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Why More People Are Buying Their Home Online

20/05/2016 3:13 PM IST | Updated 15/07/2016 8:26 AM IST
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As the leader of a real estate company, it is rewarding to observe that property purchasing action in India seems to be moving online quickly. Indian consumers are now not only researching properties online before buying, they are even making a further commitment by paying the booking amount. This seems to be the natural progression for buyers who are now younger, tech-savvy and are seeking information and transparency when dealing with developers. The evolution of online home buying today is not radically different from that of other categories of products and services. Like always, a demand and supply gap was bridged by a set of early movers and since then the category has been growing steadily.

If data from Google is anything to go by, every year, more than eight million people search for real estate information online in India. Before zeroing in on a project, the internet-savvy consumer's in-depth research includes details of the developer, location, cost etc. The volume of real estate-related queries is growing at the rate of 35% year-on-year, out of which about half the queries are made with the intent of a purchase. There has also been a jump in the number of real estate companies participating in the Google Online Shopping Festival (GOSF) since 2014. To add "properties" to the list of their offerings, the likes of Amazon and Snapdeal have entered into exclusive partnerships (see here, for example) with real estate companies. There's also data available on rising real estate enquiries through mobile searches.

Online home buying has the potential to grow into one of the top e-commerce categories.

The truth is: Online home buying has the potential to grow into one of the top e-commerce categories.

Brands matter more than ever

In the last couple of years, things have really changed in the real estate business. To track this evolution, let us go back in time. An average builder in 2009 did not consider the value of a strong brand in selling his homes. Hoardings and print ads for different developers looked pretty much the same and buyers struggled to understand what set one player apart from the other.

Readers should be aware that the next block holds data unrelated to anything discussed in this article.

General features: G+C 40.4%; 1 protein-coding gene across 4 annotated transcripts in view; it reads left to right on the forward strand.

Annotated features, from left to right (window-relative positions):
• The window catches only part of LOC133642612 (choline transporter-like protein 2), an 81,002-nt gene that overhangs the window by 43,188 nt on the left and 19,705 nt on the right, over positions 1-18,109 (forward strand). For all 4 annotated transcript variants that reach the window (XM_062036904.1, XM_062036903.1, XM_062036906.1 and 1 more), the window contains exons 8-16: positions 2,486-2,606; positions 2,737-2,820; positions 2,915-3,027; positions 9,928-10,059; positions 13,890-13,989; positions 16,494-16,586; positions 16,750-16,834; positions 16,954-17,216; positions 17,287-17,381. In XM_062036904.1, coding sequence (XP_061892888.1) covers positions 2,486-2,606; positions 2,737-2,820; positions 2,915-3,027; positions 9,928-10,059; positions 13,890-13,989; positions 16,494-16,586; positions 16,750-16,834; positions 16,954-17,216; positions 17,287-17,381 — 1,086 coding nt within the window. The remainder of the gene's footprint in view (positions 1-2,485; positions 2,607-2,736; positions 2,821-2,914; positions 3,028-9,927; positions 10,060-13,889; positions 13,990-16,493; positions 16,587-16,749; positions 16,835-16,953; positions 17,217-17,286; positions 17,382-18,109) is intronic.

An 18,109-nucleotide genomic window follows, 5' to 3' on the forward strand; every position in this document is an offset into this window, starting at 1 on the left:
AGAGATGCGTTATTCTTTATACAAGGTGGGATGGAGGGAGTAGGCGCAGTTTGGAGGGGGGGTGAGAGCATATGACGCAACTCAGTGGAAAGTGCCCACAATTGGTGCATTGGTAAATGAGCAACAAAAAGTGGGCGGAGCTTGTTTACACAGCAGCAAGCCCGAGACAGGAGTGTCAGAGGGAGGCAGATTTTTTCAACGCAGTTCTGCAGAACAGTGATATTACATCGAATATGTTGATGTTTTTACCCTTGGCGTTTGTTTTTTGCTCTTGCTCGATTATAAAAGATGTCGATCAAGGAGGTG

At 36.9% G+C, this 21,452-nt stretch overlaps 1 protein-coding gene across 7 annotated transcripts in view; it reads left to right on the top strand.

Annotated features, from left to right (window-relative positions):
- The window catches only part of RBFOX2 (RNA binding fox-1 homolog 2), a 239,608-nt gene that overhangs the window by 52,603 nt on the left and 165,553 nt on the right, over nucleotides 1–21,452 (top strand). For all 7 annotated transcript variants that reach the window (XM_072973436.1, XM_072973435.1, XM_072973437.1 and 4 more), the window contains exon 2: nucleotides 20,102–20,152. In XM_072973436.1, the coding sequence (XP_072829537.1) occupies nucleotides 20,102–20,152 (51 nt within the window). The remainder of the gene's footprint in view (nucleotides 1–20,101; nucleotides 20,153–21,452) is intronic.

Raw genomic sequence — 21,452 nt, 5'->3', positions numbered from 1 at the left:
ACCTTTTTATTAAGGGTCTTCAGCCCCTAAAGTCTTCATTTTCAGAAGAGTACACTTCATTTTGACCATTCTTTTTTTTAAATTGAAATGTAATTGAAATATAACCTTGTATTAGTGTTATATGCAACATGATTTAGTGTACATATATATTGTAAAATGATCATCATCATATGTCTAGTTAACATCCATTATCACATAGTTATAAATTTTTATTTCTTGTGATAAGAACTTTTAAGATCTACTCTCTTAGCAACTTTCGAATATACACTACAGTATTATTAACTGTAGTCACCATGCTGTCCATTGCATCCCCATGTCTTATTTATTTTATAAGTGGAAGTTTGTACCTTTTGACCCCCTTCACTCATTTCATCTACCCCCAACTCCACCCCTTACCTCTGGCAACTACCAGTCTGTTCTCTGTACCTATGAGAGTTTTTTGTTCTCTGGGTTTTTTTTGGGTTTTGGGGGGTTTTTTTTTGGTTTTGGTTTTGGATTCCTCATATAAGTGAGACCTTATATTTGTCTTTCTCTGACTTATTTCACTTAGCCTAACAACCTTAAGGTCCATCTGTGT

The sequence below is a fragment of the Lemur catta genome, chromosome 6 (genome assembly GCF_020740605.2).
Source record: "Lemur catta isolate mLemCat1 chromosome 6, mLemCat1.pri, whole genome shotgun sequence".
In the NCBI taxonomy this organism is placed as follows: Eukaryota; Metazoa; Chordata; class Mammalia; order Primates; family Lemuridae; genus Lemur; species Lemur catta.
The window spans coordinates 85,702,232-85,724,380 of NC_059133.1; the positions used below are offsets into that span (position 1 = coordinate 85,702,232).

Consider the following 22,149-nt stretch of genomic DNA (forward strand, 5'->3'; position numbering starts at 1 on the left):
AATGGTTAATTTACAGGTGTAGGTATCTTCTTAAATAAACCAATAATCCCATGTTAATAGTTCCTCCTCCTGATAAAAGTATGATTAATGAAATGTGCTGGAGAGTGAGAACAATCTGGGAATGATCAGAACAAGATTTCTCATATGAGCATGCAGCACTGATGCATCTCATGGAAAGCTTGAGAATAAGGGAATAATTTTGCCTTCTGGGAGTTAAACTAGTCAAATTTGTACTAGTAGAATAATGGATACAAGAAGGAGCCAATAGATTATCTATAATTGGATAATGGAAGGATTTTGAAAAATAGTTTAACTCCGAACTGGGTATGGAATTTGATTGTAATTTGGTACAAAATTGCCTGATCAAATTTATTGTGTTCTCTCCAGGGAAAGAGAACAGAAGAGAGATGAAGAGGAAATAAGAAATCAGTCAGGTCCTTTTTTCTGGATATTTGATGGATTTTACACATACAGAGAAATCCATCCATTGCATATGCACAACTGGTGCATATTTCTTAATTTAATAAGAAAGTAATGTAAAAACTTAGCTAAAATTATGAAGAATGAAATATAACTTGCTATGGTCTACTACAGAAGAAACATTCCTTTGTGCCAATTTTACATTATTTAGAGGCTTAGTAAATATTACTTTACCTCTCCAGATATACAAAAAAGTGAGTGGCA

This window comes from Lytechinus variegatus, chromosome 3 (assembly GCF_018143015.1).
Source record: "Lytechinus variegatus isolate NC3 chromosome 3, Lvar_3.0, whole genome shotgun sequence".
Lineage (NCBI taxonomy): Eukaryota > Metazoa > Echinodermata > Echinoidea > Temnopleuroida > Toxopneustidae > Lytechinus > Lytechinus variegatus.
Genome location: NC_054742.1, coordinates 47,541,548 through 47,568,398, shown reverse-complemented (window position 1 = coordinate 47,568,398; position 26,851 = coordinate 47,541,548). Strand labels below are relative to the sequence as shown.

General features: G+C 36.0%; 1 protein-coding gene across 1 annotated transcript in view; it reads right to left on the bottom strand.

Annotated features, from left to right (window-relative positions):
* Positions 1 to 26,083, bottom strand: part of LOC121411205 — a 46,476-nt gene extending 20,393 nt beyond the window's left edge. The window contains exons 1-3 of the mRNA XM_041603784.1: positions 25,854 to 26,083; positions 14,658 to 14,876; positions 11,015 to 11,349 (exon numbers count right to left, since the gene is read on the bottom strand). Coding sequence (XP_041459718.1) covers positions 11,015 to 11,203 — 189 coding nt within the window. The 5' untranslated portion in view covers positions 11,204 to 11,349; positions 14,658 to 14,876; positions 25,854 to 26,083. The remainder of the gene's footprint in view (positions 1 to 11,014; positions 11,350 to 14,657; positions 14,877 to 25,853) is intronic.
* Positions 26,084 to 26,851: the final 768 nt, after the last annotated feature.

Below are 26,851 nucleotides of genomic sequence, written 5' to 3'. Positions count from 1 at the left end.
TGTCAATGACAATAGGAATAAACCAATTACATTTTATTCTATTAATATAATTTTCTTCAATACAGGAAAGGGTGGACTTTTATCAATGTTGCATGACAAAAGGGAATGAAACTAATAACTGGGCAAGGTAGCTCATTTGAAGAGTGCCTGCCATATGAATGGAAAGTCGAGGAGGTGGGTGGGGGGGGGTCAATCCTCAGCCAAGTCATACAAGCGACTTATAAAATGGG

Cut to 2016, branded properties account for 50% of overall sales in the industry. * Even though the concept is fairly new to the Indian real estate market, the segment is growing as it is wooing the audience with factors such as comfort and luxury. This is a clear indicator that developers are getting savvier with branding to boost the value of their properties -- some tie up with lifestyle/hospitality brands, others with celebrities/personalities -- making their properties attractive for Indian home buyers especially in Mumbai, Pune, and Delhi-NCR.

Currently, there clearly exist two kinds of real estate brands in the market: some are pure play real estate companies and the rest are corporates who have interests in the business. From a buyer's perspective, dealing with established and trustworthy corporates has brought in much-needed standardization in quality and innovation. Today, players in both categories of brands are investing in smarter media plans, covering social media too. In fact, effective media planning with a focus on digital will be instrumental in brand discovery in online home buying.

The hybrid model of buying is here to stay

E-commerce has revolutionized categories such as BFSI, hospitality, apparel, among others in a short span of time. This is likely to be the natural progression for real estate as well, albeit in a unique way. The reason is simple: according to industry estimates, 85% transactions in real estate are processed as part of home loans. This means that gratification for both buyer and seller won't happen online entirely. Still the good news is that buyers are expressing interest in paying 10% or more of the booking amount of the property online.